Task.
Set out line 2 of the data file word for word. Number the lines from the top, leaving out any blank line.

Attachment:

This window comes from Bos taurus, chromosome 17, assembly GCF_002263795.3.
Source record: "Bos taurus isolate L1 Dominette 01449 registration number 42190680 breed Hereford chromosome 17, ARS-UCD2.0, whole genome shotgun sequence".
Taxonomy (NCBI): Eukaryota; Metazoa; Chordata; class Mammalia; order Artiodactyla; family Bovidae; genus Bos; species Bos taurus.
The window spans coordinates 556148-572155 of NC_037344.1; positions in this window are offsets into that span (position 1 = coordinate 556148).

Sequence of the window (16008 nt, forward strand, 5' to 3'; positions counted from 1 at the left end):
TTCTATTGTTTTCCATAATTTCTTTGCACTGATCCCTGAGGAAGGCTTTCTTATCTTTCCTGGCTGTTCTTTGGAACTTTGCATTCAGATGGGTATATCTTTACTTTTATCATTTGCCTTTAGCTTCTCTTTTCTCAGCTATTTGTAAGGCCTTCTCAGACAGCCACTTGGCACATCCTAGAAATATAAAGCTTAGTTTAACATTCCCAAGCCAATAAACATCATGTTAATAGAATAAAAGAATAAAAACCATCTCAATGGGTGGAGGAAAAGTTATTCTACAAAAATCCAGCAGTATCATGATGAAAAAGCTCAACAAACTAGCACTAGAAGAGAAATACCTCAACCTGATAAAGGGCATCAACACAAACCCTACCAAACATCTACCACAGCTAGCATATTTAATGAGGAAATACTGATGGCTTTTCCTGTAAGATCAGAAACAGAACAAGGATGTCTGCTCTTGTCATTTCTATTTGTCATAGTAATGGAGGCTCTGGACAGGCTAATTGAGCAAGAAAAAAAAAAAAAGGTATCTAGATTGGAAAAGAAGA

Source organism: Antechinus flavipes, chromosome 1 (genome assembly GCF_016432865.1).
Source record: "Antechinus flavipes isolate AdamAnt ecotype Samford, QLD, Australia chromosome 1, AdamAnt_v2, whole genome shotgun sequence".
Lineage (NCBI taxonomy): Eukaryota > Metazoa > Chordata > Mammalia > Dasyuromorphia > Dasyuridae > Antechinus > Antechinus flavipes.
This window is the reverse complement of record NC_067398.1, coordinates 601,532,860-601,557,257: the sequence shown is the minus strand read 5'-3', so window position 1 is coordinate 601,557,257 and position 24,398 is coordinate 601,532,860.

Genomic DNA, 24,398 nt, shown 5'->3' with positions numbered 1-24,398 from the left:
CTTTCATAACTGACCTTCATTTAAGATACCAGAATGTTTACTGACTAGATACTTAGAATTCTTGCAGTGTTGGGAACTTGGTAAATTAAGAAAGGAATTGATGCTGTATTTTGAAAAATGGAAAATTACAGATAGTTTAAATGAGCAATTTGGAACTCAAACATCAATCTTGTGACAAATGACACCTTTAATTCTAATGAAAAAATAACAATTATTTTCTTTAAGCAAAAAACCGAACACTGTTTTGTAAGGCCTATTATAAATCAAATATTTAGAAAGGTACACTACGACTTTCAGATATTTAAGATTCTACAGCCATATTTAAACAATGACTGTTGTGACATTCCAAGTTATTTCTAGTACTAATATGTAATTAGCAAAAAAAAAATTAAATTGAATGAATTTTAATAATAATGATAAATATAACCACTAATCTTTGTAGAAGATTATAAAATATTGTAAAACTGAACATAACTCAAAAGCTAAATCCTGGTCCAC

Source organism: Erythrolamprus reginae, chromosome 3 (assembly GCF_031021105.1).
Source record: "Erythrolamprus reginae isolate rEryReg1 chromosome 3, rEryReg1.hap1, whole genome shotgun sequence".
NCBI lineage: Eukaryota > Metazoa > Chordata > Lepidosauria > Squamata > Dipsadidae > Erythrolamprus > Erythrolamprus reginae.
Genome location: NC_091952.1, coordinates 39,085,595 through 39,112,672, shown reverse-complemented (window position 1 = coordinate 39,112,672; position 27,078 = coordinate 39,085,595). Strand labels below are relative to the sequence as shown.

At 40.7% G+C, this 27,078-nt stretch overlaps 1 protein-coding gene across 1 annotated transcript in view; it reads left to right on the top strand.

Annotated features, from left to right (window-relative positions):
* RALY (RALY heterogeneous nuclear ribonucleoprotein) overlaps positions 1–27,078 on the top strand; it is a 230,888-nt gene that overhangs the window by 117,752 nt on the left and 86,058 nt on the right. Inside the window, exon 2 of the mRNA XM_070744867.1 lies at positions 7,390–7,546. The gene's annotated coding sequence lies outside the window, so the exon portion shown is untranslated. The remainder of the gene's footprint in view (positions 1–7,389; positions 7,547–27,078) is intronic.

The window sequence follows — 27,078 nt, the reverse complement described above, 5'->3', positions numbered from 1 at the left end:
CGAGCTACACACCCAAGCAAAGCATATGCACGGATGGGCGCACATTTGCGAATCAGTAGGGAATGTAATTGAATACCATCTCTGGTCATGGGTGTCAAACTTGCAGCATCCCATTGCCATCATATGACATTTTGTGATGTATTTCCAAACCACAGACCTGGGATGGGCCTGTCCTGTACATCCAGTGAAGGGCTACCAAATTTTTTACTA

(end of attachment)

Source record: "Bos taurus isolate L1 Dominette 01449 registration number 42190680 breed Hereford chromosome 17, ARS-UCD2.0, whole genome shotgun sequence".